A few hiccups and technical difficulties were not nearly enough to keep the iconic Umbilical Brothers from delivering a hilarious and escapist show at Queensland Performing Arts Centre (27 April).
The pair have performed in 40 countries and their brand of silly, fun, physical humour has won them awards around the world. New show 'The Distraction' takes their skills to a new level, as Shane Dundas and David Collins utilise the boundless possibilities of technology to entertain their adoring fans.
Armed with green screens, cameras and decades' worth of genius comic timing and effortless humour, Shane and David are brilliant to watch. The show is genuinely an hour and fifteen minutes of pure escapism – a ticket to a world where, as an adult, you're allowed to laugh at the silly things you found funny as a kid without anyone judging you. Whether it's a silly noise, a clever pun or a toy baby hurtling through space, the Umbies have it in spades here. The world isn’t in a very good place at the moment, and the importance of the arts and acts such as The Umbilical Brothers is clear as day. Relief in any form from darkness and negativity is paramount to healing. We’re lucky to have them.
It's hard to precisely define 'The Distraction'. It's essentially two big kids, on a stage, playing with green screens, but there's an element of precision and well thought-out bits and skits. On occasion, technology fails them on this night – but their happy-go-lucky demeanour means it all feels part of the act. Talented tech guy Doug Bayne does an excellent job pressing buttons and making things happen behind-the-screens (while on stage). While one or two things go amiss, this can be forgiven as it's a tech-heavy show (bloody technology!) and also the first iteration of it outside of a festival setting. Besides, the pair's ability to riff off-the-cuff when things go awry is so convincing and entertaining it may as well have been planned from day one.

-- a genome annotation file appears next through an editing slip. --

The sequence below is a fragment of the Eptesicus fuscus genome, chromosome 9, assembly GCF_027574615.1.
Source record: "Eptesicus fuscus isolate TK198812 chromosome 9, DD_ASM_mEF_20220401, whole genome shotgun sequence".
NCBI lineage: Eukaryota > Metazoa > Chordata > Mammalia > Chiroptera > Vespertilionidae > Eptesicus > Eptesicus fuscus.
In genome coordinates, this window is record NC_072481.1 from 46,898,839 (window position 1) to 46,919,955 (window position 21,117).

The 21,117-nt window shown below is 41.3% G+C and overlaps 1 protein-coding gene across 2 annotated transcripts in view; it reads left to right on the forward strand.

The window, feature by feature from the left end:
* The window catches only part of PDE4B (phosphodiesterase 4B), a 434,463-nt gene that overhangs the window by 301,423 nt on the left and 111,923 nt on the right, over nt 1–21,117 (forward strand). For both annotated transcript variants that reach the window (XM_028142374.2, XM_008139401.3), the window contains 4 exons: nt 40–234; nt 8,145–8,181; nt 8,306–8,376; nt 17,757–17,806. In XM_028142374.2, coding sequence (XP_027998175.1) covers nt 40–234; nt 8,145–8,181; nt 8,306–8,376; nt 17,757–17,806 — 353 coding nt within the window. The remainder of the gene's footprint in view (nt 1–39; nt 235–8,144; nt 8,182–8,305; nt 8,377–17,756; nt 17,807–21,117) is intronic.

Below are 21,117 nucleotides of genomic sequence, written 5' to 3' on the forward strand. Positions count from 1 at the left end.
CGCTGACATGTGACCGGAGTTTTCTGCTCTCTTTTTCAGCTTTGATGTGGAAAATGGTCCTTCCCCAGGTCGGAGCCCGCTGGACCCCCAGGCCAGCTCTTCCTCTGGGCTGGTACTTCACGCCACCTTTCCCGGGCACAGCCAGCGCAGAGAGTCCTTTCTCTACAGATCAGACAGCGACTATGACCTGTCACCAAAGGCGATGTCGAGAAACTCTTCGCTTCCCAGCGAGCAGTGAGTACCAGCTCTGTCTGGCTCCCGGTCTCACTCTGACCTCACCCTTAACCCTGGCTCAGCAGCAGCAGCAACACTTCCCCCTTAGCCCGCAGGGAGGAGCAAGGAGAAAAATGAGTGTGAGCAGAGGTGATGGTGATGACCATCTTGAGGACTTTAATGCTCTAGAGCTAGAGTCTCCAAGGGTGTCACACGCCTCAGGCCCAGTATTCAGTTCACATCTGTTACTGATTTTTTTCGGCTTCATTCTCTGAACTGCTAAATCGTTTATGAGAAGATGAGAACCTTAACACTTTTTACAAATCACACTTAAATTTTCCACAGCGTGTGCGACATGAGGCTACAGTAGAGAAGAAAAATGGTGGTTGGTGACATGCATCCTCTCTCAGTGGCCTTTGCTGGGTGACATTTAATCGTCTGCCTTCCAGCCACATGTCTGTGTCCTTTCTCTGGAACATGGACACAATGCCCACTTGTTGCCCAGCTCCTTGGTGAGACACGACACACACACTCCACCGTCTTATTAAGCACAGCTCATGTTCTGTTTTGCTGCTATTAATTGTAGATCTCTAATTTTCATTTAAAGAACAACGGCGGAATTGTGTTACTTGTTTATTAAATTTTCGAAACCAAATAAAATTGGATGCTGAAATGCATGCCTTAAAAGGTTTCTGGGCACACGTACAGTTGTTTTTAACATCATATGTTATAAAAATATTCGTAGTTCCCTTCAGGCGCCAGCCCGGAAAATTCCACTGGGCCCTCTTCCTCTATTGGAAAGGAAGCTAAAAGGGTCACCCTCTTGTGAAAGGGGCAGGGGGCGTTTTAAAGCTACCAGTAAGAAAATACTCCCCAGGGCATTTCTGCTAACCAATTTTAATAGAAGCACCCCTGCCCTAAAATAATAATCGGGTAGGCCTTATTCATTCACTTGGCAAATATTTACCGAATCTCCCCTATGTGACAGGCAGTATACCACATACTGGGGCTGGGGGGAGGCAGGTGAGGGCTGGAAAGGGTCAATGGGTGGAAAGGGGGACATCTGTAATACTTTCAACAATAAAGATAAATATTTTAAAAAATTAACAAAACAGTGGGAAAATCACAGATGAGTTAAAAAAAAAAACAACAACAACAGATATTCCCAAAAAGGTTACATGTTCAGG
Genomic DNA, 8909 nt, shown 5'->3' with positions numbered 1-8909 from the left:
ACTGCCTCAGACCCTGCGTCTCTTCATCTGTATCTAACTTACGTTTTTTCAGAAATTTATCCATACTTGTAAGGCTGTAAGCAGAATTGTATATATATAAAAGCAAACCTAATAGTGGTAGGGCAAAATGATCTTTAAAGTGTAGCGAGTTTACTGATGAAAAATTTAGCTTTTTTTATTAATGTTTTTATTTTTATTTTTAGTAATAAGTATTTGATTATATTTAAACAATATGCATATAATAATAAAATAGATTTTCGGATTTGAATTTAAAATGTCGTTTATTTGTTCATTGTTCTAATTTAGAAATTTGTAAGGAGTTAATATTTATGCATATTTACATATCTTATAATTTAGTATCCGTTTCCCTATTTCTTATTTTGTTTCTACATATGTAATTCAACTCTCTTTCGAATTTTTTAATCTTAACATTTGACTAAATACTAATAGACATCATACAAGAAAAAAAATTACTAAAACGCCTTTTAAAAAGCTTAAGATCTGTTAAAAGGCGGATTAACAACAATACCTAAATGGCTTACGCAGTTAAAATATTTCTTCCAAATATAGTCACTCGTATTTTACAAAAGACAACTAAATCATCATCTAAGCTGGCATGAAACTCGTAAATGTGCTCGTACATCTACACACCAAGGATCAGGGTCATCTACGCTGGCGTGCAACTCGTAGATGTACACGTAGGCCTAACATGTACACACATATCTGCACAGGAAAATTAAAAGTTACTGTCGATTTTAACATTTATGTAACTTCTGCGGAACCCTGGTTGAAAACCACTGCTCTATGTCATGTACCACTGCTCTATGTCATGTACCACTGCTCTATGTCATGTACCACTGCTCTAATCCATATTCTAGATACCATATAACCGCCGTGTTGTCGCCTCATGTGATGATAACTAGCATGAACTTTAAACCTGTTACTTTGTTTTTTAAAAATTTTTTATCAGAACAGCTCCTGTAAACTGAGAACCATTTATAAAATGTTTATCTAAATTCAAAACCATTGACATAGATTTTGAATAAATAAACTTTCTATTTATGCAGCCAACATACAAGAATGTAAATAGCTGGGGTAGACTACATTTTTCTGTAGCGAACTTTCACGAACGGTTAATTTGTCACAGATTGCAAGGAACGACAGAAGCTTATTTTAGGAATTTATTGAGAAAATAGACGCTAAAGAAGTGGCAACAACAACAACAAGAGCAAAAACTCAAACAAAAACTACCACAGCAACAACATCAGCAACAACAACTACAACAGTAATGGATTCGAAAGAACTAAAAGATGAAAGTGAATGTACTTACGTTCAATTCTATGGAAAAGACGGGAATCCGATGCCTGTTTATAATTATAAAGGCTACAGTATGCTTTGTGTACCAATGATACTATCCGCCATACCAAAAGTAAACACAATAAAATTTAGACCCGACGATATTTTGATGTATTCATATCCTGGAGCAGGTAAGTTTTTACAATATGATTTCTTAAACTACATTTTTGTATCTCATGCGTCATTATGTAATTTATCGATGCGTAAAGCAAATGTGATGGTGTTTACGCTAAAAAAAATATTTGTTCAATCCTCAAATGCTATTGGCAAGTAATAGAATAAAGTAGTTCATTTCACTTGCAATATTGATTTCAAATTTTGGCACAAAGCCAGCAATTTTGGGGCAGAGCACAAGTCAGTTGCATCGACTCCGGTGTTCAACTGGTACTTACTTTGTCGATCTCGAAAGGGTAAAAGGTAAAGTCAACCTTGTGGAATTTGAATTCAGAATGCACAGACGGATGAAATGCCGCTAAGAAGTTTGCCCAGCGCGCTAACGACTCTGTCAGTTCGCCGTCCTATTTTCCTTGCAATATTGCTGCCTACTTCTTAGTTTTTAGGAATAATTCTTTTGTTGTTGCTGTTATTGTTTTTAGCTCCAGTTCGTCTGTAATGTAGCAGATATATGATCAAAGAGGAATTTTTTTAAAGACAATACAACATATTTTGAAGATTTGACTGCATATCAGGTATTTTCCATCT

There's plenty of brilliant and non-threatening audience interaction too. If you're someone who has a fear of being put on the spot during a comedy show, don't fret – they'll only make your head explode. . . Digitally.
'The Distraction' is unlike anything The Umbilical Brothers have done before. It sees them discovering a new and exciting way to deliver a live show, and I can only for a second imagine the infinite possibilities and countless realms Shane and David (with the help of the marvellous Doug) could explore from this point forward.
’The Distraction' plays Queensland Performing Arts Centre until 2 May, State Theatre Centre WA 14-16 May, and Civic Theatre (Wagga) 11 June.